Dog Days

My parents didn’t believe that crap.

After I was accepted to the Semester in Washington program, I pitched moving to D.C. in the summer, rather than fall so I could acclimate to the city before school started.

They knew when they said yes I was just going to spend the summer months campaigning to be D.C.’s go-to party girl.

In May I moved into the self-proclaimed “luxury apartment” complete with doorman and a first-floor convenience store pimping Top Ramen noodle packages for a dollar.

It turned out that my argument’s rationale materialized. Right after moving in, my mom remembers me calling in tears, “I’m just not a city girl!”

It seems I forgot my Mary Tyler Moore hat.  It was probably a fish-out-of-water situation, one of the many reasons it was a good idea to leave the small college campus for a while.

To afford the ramen ransom, we would rent out the extra room, the living room floor, and the bathtub to friends or friends of friends who were just going to be in D.C. for a couple weeks.

Our first renter was a 24-year-old Latina who was doing research for her graduate degree.  She loved to Salsa and learned from other Salsa’ers that if you take the plastic insert out of your wallet, you can slip one of the plastic tabs under your armpit into your bra.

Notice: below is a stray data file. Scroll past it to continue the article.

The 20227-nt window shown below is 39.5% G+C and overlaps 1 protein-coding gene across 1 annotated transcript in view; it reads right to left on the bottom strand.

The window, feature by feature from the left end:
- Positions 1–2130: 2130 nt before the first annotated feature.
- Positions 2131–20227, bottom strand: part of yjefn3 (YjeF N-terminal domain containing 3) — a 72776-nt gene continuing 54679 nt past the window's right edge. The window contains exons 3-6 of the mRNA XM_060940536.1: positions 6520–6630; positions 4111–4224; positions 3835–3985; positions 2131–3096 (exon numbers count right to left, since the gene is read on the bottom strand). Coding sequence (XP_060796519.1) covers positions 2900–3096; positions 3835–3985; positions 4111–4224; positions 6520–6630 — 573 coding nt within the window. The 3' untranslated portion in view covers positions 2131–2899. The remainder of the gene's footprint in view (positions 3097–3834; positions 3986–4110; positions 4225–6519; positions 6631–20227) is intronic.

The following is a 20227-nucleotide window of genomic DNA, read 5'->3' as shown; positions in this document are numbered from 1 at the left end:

You don’t need to bring your purse to the club.

I never went with her but would love to have seen how she paid the bill. Maybe this was an ingenious way to get a guy to go to second base.  “Hey, I know we just met – but can you reach down into my bra so I can pay my tab?”

We lived in the heart of Foggy Bottom and were within walking distance of a Metro station, the bars of Georgetown, and the Safeway located in Monica’s hideout; the Watergate.

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(Sample of M’s handwriting)

That summer she spent her time writing handwritten apologies to her neighbors for the media fuss. Mailbox nameplates Dole, Bader-Ginsburg, Weinberger, and Baker, were among the 250 that received them.

In 1999, they were fetching 115 packages of ramen on eBay.

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